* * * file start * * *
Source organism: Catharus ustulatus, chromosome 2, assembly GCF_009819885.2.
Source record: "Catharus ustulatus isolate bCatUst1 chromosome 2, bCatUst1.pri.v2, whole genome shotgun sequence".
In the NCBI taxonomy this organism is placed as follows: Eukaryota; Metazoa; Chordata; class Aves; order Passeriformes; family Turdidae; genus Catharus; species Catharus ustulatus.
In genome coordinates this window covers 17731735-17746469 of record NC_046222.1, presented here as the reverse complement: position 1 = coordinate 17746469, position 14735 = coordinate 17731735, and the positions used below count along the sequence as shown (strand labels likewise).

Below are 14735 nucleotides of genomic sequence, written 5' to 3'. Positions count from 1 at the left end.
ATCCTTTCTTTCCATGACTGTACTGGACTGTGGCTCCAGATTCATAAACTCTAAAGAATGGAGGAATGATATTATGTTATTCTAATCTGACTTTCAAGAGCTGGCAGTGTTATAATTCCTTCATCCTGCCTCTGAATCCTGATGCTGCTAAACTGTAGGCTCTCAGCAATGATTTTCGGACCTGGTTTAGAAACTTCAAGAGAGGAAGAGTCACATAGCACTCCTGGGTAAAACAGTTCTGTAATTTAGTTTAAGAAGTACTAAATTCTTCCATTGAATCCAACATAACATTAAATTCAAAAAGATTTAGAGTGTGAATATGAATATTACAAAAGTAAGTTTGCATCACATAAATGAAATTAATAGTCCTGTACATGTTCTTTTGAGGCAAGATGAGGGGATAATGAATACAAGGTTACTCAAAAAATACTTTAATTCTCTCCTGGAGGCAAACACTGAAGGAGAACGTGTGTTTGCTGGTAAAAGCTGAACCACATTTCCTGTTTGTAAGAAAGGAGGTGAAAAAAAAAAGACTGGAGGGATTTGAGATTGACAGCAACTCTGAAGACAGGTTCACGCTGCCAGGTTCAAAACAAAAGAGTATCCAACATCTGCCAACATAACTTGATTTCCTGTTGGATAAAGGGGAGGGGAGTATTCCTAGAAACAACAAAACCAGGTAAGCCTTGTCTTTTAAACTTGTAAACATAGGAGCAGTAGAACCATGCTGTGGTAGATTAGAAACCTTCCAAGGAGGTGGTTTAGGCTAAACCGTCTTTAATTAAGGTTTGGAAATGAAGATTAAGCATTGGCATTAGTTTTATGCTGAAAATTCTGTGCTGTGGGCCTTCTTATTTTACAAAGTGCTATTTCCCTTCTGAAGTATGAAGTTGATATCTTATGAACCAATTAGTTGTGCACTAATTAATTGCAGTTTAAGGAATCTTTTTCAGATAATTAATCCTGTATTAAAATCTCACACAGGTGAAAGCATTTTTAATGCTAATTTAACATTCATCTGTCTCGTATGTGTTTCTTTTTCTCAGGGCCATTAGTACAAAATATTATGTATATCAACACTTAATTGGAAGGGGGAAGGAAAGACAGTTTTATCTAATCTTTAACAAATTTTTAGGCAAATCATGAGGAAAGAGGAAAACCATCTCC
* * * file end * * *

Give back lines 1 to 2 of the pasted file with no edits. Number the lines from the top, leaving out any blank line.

Source organism: Catharus ustulatus, chromosome 2, assembly GCF_009819885.2.
Source record: "Catharus ustulatus isolate bCatUst1 chromosome 2, bCatUst1.pri.v2, whole genome shotgun sequence".